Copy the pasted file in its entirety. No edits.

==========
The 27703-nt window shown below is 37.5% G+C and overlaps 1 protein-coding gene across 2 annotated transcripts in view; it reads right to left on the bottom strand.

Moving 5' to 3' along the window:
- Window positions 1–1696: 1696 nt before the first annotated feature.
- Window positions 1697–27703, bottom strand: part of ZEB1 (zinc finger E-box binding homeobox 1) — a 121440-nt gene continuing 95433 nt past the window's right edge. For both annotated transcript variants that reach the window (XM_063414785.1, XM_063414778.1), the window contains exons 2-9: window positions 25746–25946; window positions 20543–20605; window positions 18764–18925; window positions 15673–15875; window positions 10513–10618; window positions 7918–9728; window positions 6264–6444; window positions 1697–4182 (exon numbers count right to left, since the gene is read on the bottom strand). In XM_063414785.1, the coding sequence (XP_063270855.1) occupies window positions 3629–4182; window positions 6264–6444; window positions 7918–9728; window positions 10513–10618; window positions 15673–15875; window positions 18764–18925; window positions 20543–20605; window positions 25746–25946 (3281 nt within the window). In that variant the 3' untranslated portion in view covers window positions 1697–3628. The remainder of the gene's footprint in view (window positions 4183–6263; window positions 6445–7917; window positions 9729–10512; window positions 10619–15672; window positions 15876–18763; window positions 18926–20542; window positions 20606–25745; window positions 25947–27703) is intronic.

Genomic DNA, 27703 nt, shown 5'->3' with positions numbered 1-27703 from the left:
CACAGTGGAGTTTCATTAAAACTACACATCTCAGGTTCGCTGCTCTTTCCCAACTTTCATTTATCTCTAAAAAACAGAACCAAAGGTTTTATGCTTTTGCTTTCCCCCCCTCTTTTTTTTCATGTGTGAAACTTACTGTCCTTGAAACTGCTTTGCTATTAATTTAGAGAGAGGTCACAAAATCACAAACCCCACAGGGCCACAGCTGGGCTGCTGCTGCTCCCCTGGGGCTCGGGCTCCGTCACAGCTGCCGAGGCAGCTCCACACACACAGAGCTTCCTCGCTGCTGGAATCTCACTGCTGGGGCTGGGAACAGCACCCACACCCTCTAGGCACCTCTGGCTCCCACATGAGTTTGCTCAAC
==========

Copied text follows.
The 27703-nt window shown below is 37.5% G+C and overlaps 1 protein-coding gene across 2 annotated transcripts in view; it reads right to left on the bottom strand.

Moving 5' to 3' along the window:
- Window positions 1–1696: 1696 nt before the first annotated feature.
- Window positions 1697–27703, bottom strand: part of ZEB1 (zinc finger E-box binding homeobox 1) — a 121440-nt gene continuing 95433 nt past the window's right edge. For both annotated transcript variants that reach the window (XM_063414785.1, XM_063414778.1), the window contains exons 2-9: window positions 25746–25946; window positions 20543–20605; window positions 18764–18925; window positions 15673–15875; window positions 10513–10618; window positions 7918–9728; window positions 6264–6444; window positions 1697–4182 (exon numbers count right to left, since the gene is read on the bottom strand). In XM_063414785.1, the coding sequence (XP_063270855.1) occupies window positions 3629–4182; window positions 6264–6444; window positions 7918–9728; window positions 10513–10618; window positions 15673–15875; window positions 18764–18925; window positions 20543–20605; window positions 25746–25946 (3281 nt within the window). In that variant the 3' untranslated portion in view covers window positions 1697–3628. The remainder of the gene's footprint in view (window positions 4183–6263; window positions 6445–7917; window positions 9729–10512; window positions 10619–15672; window positions 15876–18763; window positions 18926–20542; window positions 20606–25745; window positions 25947–27703) is intronic.

Genomic DNA, 27703 nt, shown 5'->3' with positions numbered 1-27703 from the left:
CACAGTGGAGTTTCATTAAAACTACACATCTCAGGTTCGCTGCTCTTTCCCAACTTTCATTTATCTCTAAAAAACAGAACCAAAGGTTTTATGCTTTTGCTTTCCCCCCCTCTTTTTTTTCATGTGTGAAACTTACTGTCCTTGAAACTGCTTTGCTATTAATTTAGAGAGAGGTCACAAAATCACAAACCCCACAGGGCCACAGCTGGGCTGCTGCTGCTCCCCTGGGGCTCGGGCTCCGTCACAGCTGCCGAGGCAGCTCCACACACACAGAGCTTCCTCGCTGCTGGAATCTCACTGCTGGGGCTGGGAACAGCACCCACACCCTCTAGGCACCTCTGGCTCCCACATGAGTTTGCTCAAC